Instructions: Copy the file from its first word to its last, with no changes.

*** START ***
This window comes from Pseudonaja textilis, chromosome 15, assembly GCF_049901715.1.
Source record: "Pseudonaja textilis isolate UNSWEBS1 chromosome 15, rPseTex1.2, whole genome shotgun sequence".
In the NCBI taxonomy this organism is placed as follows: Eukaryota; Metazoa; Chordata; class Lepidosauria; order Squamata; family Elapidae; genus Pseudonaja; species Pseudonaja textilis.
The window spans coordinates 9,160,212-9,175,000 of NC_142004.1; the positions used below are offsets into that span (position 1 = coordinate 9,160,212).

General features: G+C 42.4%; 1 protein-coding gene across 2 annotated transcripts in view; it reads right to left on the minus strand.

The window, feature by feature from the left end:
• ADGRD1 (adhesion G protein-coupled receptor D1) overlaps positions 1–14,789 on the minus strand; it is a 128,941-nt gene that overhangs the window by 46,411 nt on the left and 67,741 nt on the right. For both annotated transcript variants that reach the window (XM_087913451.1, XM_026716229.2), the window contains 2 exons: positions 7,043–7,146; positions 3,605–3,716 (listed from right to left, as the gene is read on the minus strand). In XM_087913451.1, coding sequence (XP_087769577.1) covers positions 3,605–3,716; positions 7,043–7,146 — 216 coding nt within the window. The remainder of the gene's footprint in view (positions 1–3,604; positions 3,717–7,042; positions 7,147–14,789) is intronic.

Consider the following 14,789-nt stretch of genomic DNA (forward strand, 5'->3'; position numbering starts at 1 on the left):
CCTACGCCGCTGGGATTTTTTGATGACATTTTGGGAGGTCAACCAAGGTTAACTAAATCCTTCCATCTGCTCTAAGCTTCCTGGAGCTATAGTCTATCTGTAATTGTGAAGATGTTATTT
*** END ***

This window comes from Pseudonaja textilis, chromosome 15, assembly GCF_049901715.1.
Source record: "Pseudonaja textilis isolate UNSWEBS1 chromosome 15, rPseTex1.2, whole genome shotgun sequence".
In the NCBI taxonomy this organism is placed as follows: Eukaryota; Metazoa; Chordata; class Lepidosauria; order Squamata; family Elapidae; genus Pseudonaja; species Pseudonaja textilis.
The window spans coordinates 9,160,212-9,175,000 of NC_142004.1; the positions used below are offsets into that span (position 1 = coordinate 9,160,212).

General features: G+C 42.4%; 1 protein-coding gene across 2 annotated transcripts in view; it reads right to left on the minus strand.

The window, feature by feature from the left end:
• ADGRD1 (adhesion G protein-coupled receptor D1) overlaps positions 1–14,789 on the minus strand; it is a 128,941-nt gene that overhangs the window by 46,411 nt on the left and 67,741 nt on the right. For both annotated transcript variants that reach the window (XM_087913451.1, XM_026716229.2), the window contains 2 exons: positions 7,043–7,146; positions 3,605–3,716 (listed from right to left, as the gene is read on the minus strand). In XM_087913451.1, coding sequence (XP_087769577.1) covers positions 3,605–3,716; positions 7,043–7,146 — 216 coding nt within the window. The remainder of the gene's footprint in view (positions 1–3,604; positions 3,717–7,042; positions 7,147–14,789) is intronic.

Consider the following 14,789-nt stretch of genomic DNA (forward strand, 5'->3'; position numbering starts at 1 on the left):
CCTACGCCGCTGGGATTTTTTGATGACATTTTGGGAGGTCAACCAAGGTTAACTAAATCCTTCCATCTGCTCTAAGCTTCCTGGAGCTATAGTCTATCTGTAATTGTGAAGATGTTATTT